Why I Consider Buying In A Declining Market Can Often Be A Good Thing

Well, the truth is, for all investors this is a scary time. For dividend investors, there can be an added silver lining. Read on…

Cost Analysis
With prices down, stocks appear to be “bargains.” This is both dangerous and an opportunity. Of course, danger is that prices could continue to fall. Who would want to buy stocks and then have them decline further?

A Different Bernie
Bernard Baruch (1870-1965) was an American financier, stock investor, philanthropist, statesman, and political consultant, according to Wikipedia.  Among others, he was an advisor to Presidents Woodrow Wilson and Franklin Roosevelt.

By profession, Baruch was a investor/stock speculator, and for a time owned a seat on the New York Stock Exchange. Understanding that stock prices were overvalued, he sold in 1927 and 1928.

The Secret Of His Success
In later years, when he was asked the secret of his success, he answered ‘”I made my money by selling too soon.” 

Selling when others would consider “too soon” allowed him to escape the crowd, and avoid trying to squeeze the last drop of profits from his holdings. By thinking one can wait until the last minute to sell, means one waits too long.

The Opposite Seems to Be True, As Well
If one waits for when they think the absolute bottom is to buy, they will miss it. And as a dividend investor, there can be an added benefit by buying “too early.”

Question Time
Let’s assume dividends continue. This is a questionable assumption given the state of the current economy. It seems obvious that some dividends will be cut, some will be eliminated. And some companies will not survive. But let’s for a moment assume that some dividends will continue.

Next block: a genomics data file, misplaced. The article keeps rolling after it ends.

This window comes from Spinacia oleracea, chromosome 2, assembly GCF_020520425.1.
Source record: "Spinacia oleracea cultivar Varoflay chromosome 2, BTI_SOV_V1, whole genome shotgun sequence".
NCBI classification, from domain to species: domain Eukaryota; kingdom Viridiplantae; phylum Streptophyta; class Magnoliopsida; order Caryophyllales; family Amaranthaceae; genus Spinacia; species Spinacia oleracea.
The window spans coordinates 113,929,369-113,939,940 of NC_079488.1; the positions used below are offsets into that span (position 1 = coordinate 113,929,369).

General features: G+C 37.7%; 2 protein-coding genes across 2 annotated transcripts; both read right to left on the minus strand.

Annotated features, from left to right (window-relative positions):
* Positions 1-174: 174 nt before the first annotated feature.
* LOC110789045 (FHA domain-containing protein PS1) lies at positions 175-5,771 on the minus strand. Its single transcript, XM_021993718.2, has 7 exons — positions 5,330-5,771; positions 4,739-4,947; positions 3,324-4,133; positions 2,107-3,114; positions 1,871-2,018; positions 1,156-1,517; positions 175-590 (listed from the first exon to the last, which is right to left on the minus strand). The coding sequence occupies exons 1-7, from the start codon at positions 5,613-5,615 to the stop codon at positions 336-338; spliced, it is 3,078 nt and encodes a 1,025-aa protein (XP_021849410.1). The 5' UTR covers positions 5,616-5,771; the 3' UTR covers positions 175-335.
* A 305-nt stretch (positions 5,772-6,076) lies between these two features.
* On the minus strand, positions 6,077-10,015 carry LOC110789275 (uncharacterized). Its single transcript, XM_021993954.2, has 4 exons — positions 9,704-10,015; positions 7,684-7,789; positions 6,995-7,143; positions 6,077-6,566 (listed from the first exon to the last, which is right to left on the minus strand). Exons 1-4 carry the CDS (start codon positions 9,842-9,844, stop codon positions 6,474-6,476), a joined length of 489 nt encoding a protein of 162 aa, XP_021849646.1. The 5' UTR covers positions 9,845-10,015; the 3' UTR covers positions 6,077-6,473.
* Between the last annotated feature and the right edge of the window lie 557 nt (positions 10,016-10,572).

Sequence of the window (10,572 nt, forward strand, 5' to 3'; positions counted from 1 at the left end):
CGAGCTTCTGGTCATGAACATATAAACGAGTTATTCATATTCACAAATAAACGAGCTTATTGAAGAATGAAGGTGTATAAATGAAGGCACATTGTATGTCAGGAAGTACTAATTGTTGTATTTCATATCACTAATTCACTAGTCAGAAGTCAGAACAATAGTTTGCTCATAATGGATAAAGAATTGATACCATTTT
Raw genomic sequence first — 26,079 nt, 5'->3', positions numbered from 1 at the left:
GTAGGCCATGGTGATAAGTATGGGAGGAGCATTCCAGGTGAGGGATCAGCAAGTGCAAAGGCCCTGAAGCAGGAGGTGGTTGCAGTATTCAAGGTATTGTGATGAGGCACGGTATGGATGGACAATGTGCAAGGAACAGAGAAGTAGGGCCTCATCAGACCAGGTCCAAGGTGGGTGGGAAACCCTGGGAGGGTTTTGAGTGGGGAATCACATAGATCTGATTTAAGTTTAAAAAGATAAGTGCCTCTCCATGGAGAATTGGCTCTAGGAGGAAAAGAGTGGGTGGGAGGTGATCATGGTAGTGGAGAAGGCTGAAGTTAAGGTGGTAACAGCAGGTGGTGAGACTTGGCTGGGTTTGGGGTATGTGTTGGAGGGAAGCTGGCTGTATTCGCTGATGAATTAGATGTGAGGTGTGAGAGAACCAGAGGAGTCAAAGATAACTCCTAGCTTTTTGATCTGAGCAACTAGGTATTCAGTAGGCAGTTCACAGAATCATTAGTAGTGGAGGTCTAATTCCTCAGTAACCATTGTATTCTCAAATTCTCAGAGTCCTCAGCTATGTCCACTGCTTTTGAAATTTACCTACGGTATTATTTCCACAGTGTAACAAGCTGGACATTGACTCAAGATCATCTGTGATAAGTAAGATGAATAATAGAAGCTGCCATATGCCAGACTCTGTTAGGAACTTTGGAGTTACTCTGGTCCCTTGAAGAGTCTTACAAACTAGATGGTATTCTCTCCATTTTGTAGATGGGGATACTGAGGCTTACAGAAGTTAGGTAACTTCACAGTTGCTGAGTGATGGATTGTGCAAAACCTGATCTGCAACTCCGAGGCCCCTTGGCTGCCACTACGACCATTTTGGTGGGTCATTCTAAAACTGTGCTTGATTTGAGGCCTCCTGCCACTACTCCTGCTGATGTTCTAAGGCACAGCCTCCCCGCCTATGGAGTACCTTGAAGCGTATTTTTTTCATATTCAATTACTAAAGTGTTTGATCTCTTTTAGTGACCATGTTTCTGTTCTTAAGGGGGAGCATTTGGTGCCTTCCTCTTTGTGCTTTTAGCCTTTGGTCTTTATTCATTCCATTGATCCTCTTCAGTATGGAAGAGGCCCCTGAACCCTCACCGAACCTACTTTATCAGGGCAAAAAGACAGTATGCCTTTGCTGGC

Occupant Capacity. 2020.
Occupant Capacity. 2020.

Conventional thinking posits us currently in a recession. There is some talk of a depression. Regardless of what you call it, things have slowed. So let’s not focus on the name, but the condition.

Let’s turn to Mr. Baruch: “I had never experienced a depression before. But even then I began to grasp dimly that the period of emergence from a depression provides rare opportunities for financial profit.” 

Idea, Step 1
Here’s a thought experiment. Suppose the market is going down. Sometime before it hits bottom I buy some stock. During the time the price declines, using dividend reinvestment, my dividends will purchase some shares. This might go on for one time (one quarter) or for several quarters. Since the price is declining, I am able to purchase more shares with my dividends. Maybe I add to my position by investing additional funds. This is all when others would consider that I am buying “too soon.”

Idea, Step 1
Then, sooner or later, we hope, stocks hit bottom, and start to increase. We continue our dividend reinvestment. As prices are now increasing, fewer shares are being purchased with each subsequent dividend. Maybe I add to my position by investing additional funds.

The Point
The point is, using dividend investment, I would end up with more shares during a bear market than during a bull market.

Of course, none of this is guaranteed. Stocks could continue to decline or go nowhere. Companies could be acquired or go out of business. All sorts of things could happen, bad or good. If I buy stock, I would like to do so in good businesses likely to survive. Since I am a dividend investor, I am looking for situations when I can profit. This seems like one of them.

Too Soon?
The current popular press is all (or mostly) shouting: “It’s too soon to buy.” So, if Bernard Baruch realized he made profits by “selling too soon,” then profits can be made by “buying too soon.”

What do you think? Buy time or sell time? Comment here.

The room capacity photo was taken in 2020 in Alameda, California.

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